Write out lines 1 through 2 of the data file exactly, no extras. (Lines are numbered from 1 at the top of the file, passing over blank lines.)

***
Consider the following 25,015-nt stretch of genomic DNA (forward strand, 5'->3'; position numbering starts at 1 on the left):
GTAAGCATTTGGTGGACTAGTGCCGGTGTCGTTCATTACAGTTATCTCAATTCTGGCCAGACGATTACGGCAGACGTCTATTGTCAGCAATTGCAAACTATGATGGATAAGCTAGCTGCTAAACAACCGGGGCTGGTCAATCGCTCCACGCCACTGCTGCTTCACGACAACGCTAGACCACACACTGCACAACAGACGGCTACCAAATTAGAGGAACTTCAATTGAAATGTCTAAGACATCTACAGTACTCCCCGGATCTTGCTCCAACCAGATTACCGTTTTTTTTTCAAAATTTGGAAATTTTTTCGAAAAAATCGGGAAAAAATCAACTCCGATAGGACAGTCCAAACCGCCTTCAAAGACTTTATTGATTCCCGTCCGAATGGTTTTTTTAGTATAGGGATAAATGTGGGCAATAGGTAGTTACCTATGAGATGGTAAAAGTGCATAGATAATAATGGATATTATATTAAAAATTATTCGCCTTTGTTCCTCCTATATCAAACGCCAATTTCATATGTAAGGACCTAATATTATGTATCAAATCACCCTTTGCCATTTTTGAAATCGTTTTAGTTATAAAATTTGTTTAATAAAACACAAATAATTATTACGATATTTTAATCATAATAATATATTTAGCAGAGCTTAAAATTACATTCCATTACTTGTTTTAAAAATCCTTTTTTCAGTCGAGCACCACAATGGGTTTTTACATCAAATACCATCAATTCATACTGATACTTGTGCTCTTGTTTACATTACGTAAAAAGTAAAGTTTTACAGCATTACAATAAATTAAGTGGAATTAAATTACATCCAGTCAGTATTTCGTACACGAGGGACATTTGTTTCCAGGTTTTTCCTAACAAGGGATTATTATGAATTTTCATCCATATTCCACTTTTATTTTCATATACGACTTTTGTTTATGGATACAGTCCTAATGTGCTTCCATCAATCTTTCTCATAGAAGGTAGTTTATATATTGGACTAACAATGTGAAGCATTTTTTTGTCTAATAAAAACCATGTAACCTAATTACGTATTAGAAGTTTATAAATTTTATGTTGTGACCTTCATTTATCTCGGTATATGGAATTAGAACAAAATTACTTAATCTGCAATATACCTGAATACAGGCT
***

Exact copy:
Consider the following 25,015-nt stretch of genomic DNA (forward strand, 5'->3'; position numbering starts at 1 on the left):
GTAAGCATTTGGTGGACTAGTGCCGGTGTCGTTCATTACAGTTATCTCAATTCTGGCCAGACGATTACGGCAGACGTCTATTGTCAGCAATTGCAAACTATGATGGATAAGCTAGCTGCTAAACAACCGGGGCTGGTCAATCGCTCCACGCCACTGCTGCTTCACGACAACGCTAGACCACACACTGCACAACAGACGGCTACCAAATTAGAGGAACTTCAATTGAAATGTCTAAGACATCTACAGTACTCCCCGGATCTTGCTCCAACCAGATTACCGTTTTTTTTTCAAAATTTGGAAATTTTTTCGAAAAAATCGGGAAAAAATCAACTCCGATAGGACAGTCCAAACCGCCTTCAAAGACTTTATTGATTCCCGTCCGAATGGTTTTTTTAGTATAGGGATAAATGTGGGCAATAGGTAGTTACCTATGAGATGGTAAAAGTGCATAGATAATAATGGATATTATATTAAAAATTATTCGCCTTTGTTCCTCCTATATCAAACGCCAATTTCATATGTAAGGACCTAATATTATGTATCAAATCACCCTTTGCCATTTTTGAAATCGTTTTAGTTATAAAATTTGTTTAATAAAACACAAATAATTATTACGATATTTTAATCATAATAATATATTTAGCAGAGCTTAAAATTACATTCCATTACTTGTTTTAAAAATCCTTTTTTCAGTCGAGCACCACAATGGGTTTTTACATCAAATACCATCAATTCATACTGATACTTGTGCTCTTGTTTACATTACGTAAAAAGTAAAGTTTTACAGCATTACAATAAATTAAGTGGAATTAAATTACATCCAGTCAGTATTTCGTACACGAGGGACATTTGTTTCCAGGTTTTTCCTAACAAGGGATTATTATGAATTTTCATCCATATTCCACTTTTATTTTCATATACGACTTTTGTTTATGGATACAGTCCTAATGTGCTTCCATCAATCTTTCTCATAGAAGGTAGTTTATATATTGGACTAACAATGTGAAGCATTTTTTTGTCTAATAAAAACCATGTAACCTAATTACGTATTAGAAGTTTATAAATTTTATGTTGTGACCTTCATTTATCTCGGTATATGGAATTAGAACAAAATTACTTAATCTGCAATATACCTGAATACAGGCT